Does The Causal Theory Of Knowledge Solve The Gettier Problem?

686 words - 3 pages

The purpose of this paper is to argue that Alvin Goldman's paper "A Causal Theory of Knowing" does not solve the problem in Edmund Gettier's paper "Is Justified True Belief Knowledge?" To argue the old view of knowledge, Gettier presents a case in which a Subject (S) is justified in believing that a proposition (P) and P entails another proposition (Q). S deduces Q from P and accepts Q. Then S is justified in believing Q. In the first Case that Gettier presents however, P is falsely justified, but Q is a true justified belief: Smith (S) is justified in believing that Jones is the man who will get the job and Jones has ten coins in his pocket (P). Thus, the man who will get the job has ten coins in his pocket (Q). S is justified in believing that P because the president of the company (a reliable source) tells him so. But then, Smith is actually the one who gets the job. Coincidentally; he also has ten coins in his pocket. Therefore, it is true that the man who gets the job DOES have ten coins in his pocket, but it is not Jones. The proposition P in which Smith inferred Q from is falsely justified. As a result, Gettier states that Smith does not actually know that the man who gets the job has ten coins in his pocket. In this counterexample of the traditional view of knowledge that Gettier illustrates, a true justified belief evolved from a false justified belief. What the Gettier problem shows us is that in order for a true belief to qualify as knowledge, it must satisfy two conditions; it must not be a lucky guess (that is, it must be justified), and it must not be a lucky truth. A true belief that isn't a lucky guess, it may still be a lucky truth, and thus fall short of being knowledge. So where must knowledge come from?

Goldman states that S knows p if and only if, p is causally connected in an appropriate way with S's belief...

Find Another Essay On Does the Causal Theory of Knowledge Solve the Gettier Problem?

The Causal Theory of Action: Overpopulation

1625 words - 7 pages Action. Thinkers like Davidson and Clarke do not do enough to solve this problem of mental overpopulation. They attempt to show that the Causal Theory of Action forms the foundation on which we act. The problem of mental overpopulation reveals the cracks in the casual theory’s foundation. Thus, the Causal Theory of Action cannot withstand the problem of mental overpopulation. The Causal Theory of Action is one way that philosophers try to

Violence in Hockey: When does it go to far and how can a sport known for violence solve its problem?

3051 words - 12 pages in hockey. A fan says, to solve this problem "the league really needs to crack done on stick infractions, push to protect players from head injuries by approving better helmets and enforce tougher penalties for the game"(Rutter's Forum). Filing criminal chargers and "have players sit in a penalty box for a few minutes is not an appropriate way to deal with violence in the game"(Elliot 15). Although a huge number of fans supported Todd Bertuzzi, a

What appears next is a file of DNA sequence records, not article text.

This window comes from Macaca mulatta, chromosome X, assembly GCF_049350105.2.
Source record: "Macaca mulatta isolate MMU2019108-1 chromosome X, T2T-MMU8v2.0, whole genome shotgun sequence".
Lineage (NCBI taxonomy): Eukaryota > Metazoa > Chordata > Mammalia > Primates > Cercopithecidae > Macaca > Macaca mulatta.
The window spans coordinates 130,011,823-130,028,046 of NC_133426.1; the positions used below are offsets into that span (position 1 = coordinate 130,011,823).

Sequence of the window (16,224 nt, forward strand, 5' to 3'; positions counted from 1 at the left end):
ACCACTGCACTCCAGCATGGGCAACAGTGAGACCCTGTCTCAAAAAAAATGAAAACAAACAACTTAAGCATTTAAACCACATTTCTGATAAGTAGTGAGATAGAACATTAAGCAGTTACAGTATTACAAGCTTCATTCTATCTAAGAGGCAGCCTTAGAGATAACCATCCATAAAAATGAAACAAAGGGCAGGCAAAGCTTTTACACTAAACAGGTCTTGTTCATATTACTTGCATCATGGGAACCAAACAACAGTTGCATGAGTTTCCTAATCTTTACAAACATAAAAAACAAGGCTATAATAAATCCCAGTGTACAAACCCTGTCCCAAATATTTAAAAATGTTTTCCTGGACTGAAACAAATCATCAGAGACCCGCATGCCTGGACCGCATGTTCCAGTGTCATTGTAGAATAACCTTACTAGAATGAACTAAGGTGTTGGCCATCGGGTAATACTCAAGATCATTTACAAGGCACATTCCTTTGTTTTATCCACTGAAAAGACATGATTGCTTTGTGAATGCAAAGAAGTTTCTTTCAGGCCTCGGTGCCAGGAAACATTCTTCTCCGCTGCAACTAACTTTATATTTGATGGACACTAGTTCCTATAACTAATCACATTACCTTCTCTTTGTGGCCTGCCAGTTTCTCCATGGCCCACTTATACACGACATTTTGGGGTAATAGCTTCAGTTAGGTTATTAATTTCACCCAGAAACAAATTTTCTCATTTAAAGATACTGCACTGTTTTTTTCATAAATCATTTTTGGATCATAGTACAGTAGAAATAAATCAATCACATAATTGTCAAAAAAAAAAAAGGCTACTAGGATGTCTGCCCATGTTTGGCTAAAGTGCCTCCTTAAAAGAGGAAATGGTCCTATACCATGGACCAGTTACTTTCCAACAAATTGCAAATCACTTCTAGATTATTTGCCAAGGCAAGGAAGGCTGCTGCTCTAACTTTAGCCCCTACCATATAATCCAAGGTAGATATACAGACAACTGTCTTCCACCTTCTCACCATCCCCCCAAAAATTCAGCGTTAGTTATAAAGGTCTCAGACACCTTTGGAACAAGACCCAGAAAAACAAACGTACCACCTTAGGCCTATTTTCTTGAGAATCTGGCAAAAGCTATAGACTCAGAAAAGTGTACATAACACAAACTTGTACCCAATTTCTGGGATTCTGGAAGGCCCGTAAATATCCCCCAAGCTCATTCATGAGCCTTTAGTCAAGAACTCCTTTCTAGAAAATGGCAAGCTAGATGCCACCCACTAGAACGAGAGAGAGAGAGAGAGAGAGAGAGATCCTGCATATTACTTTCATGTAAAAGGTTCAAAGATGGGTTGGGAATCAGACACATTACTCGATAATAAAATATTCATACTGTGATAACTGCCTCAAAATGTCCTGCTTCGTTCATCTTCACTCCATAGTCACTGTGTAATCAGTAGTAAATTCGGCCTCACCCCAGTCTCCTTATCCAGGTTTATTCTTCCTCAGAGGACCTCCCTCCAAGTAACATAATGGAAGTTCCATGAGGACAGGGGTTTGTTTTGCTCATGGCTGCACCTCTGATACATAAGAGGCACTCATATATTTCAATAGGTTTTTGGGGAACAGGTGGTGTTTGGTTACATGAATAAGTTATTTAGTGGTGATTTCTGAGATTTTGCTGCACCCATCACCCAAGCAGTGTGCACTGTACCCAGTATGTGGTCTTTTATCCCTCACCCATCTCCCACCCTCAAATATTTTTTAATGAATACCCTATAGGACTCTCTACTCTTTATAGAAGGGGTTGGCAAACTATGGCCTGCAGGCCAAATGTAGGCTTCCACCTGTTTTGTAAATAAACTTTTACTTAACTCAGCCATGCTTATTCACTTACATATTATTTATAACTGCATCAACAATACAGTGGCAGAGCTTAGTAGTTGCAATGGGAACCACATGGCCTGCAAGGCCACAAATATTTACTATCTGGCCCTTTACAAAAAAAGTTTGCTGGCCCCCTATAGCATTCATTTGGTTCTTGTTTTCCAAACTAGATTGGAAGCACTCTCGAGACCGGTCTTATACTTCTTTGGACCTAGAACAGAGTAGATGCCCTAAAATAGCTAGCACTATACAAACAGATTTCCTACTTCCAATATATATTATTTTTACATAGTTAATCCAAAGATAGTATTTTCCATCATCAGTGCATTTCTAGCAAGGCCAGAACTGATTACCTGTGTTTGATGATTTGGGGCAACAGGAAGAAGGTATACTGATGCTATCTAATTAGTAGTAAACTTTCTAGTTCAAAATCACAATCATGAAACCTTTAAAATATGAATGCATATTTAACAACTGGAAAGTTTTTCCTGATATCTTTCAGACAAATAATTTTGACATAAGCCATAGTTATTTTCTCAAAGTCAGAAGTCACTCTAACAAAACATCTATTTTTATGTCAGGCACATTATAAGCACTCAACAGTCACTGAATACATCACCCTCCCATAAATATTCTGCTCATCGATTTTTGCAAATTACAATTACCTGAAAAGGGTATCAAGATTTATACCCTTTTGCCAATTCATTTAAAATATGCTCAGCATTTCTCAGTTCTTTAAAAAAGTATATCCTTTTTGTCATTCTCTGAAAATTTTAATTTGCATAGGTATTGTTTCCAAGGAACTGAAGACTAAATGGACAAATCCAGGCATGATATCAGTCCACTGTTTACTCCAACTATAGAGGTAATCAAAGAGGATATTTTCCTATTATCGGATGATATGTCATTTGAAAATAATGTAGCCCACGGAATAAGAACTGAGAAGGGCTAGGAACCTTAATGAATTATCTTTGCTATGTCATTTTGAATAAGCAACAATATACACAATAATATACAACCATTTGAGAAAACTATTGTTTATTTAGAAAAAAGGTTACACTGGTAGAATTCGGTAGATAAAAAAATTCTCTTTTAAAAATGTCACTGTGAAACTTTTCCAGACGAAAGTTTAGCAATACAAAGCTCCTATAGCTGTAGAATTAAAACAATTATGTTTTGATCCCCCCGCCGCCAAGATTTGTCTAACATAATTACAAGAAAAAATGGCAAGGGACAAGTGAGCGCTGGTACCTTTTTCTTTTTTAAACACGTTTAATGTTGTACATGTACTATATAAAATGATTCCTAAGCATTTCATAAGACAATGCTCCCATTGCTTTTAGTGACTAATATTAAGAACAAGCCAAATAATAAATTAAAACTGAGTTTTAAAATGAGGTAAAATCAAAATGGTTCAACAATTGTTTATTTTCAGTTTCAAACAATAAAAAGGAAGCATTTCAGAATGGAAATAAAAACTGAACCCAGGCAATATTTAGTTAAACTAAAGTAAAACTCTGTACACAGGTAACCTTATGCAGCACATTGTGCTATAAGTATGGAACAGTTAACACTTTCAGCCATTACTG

Solve the Bullying Problem

901 words - 4 pages arrested for this tragedy. In the United States bullying is becoming a major problem that no one is really trying to fix. Bullying can happen to anyone whether he or she is popular at school or the outcast. Being bullied is not fun and can cause some major issues with the children being bullied. Since smartphones and laptops started coming out, a new type of bullying has started, cyberbullying. All teens are starting to get on social media

The Theory of Knowledge

1781 words - 7 pages obstructed by Gettier problems (situations in which someone has a belief that is concurrently true and evidenced, but yet fails to be knowledge). These are situations in which the above conditions were seemingly met but that many philosophers disagree that anything is known. There are differences in opinion for what is meant by justification, and what amount of justification is sufficient for one to believe that it is true. According to

The Theory of Knowledge

1671 words - 7 pages believe that old knowledge is often replaced by new discoveries. However, it does not always directly replace old knowledge and may use it as a stepping-stone. Argument 1: The use of inductive reasoning in the natural sciences means that, through the scientific method, a general case can be defined from a specific case. This often leads to knowledge being discarded, as the knowledge does not fully describe the general case. One example of this

The Theory of Knowledge

1686 words - 7 pages also change them. However in contrast can it be seen that the study of history is able to discard more or less knowledge? Along these lines how does this knowledge link to the areas of knowledge within the study of history? Scientific claims and theories can be held as knowledge for a long period of time. In order to gain knowledge in the natural sciences that which is claimed to be knowledge must be rigorously challenged and must stand up to